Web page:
If you have excess fluid around your knee joint, you may experience stiffness, bruising and pain when you place weight on the knee. In addition, you've probably noticed that your affected knee appears larger or puffier than your other knee. The excess fluid on the knee can be the result of trauma such as a ligament tear or overuse injuries or the result of underlying conditions you have such as an infection or arthritis. You can get rid of excess fluid on the knee at home and with treatments from your doctor.
Rest your knee. Avoid activities that bear weight on you knee when you experience symptoms such as pain and inflammation. Instead elevate your knee higher than your heart. You can use pillows for comfort; then use cold therapy. Apply ice to your knee for 15 to 20 minutes approximately every two hours. Instead of a bag of ice, you can also use an iced towel from the freezer or a bag of frozen vegetables. The cold therapy will control the inflammation and swelling. To relieve the pain, take acetaminophen, such as Tylenol. Or use non-steroidal anti-inflammatory drugs (NSAIDs), such as Motrin or Advil, to relieve pain and inflammation.
Try exercise. You may want to manage your weight to relieve pressure on the knee. Weight loss can minimise the amount of body weight your knees have to support during activities such as walking or sports. If your quadriceps or hamstring muscles are weak, your doctor could recommend that you work with a physical therapist to strengthen your muscles, so they can better support your knees.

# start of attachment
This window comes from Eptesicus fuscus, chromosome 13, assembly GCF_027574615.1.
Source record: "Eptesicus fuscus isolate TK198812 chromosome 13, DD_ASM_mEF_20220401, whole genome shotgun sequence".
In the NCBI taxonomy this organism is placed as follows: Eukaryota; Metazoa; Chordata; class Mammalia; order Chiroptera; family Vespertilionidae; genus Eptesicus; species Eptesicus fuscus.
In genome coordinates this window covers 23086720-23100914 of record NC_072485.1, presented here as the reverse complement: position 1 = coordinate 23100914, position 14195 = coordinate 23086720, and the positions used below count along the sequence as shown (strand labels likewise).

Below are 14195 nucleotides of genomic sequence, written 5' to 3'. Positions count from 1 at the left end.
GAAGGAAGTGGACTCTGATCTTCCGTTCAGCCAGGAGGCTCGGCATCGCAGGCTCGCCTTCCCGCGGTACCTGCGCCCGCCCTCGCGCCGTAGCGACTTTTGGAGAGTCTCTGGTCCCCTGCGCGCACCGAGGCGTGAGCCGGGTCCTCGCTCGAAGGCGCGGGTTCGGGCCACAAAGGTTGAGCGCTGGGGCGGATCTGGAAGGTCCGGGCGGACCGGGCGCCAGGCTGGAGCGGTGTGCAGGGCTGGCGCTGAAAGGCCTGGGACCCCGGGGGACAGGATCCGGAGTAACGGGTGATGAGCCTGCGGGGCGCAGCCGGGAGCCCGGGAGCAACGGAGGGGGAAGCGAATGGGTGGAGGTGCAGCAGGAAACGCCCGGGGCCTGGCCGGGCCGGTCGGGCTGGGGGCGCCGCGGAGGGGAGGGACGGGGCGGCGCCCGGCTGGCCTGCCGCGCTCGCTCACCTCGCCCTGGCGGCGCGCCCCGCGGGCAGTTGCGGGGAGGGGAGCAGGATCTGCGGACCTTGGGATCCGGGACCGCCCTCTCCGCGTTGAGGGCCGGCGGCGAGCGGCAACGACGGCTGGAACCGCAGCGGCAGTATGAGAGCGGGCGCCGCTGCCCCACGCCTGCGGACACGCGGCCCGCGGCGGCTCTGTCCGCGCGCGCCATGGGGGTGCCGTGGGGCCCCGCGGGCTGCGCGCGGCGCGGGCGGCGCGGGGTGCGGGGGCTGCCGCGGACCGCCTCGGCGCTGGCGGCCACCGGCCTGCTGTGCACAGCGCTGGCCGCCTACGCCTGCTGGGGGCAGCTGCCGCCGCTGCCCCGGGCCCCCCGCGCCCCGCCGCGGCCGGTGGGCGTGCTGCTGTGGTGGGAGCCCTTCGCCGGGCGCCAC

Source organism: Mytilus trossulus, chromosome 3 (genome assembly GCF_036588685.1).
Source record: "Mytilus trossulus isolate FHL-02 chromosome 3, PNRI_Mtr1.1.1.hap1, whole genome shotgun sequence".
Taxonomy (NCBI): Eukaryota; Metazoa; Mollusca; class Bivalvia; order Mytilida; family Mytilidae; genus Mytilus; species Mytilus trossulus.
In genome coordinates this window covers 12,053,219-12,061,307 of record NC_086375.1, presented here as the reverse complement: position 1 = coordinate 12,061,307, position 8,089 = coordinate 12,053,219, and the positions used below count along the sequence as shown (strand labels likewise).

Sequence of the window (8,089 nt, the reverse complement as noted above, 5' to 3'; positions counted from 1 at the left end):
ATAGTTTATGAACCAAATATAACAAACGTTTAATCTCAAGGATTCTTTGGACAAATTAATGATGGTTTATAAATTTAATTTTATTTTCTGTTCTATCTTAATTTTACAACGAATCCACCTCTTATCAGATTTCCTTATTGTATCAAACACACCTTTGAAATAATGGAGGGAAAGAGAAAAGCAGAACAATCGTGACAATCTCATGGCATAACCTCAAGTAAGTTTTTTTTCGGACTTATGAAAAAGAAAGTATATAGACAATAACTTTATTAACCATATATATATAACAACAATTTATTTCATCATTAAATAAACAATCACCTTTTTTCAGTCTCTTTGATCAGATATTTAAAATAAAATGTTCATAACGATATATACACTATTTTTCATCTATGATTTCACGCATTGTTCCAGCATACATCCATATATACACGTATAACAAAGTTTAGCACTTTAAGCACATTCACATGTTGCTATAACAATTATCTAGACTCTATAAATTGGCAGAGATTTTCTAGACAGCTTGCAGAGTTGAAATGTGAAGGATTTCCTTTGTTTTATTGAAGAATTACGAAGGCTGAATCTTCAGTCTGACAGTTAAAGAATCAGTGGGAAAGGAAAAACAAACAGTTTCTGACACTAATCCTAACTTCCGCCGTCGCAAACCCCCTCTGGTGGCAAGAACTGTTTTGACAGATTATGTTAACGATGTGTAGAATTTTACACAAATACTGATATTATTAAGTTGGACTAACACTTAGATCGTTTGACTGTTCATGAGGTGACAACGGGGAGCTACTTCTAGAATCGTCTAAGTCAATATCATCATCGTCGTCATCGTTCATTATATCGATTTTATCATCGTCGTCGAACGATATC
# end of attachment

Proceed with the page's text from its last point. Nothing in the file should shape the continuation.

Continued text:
Treat the cause of your knee effusion or excess fluid. Your doctor can remove the excess fluid in the knee through an aspiration procedure. The procedure also will relieve the pressure on your joint caused by fluid build-up. After the aspiration procedure, your doctor may inject corticosteroid into your knee joint. This will treat the inflammation in your affected knee. If you suffer from gout, a condition where crystal deposits to form in your joints and cause inflammation, your doctor could prescribe medication. For instance, your doctor can recommend colchicine for acute gout attacks and NSAIDs or allopurinol after an attack ends.
Undergo surgery. If home remedies and treatments do not work, your doctor may look inside your knee joint. The arthroscopic knee surgery is used to examine your knee joint for wear and tear. Also, your doctor can repair damage to your knee. If you are diagnosed with osteoarthritis of the knee, you may need additional surgery. Typically your doctor will recommend knee-replacement surgery if you can no longer bear weight on your knee without extreme pain.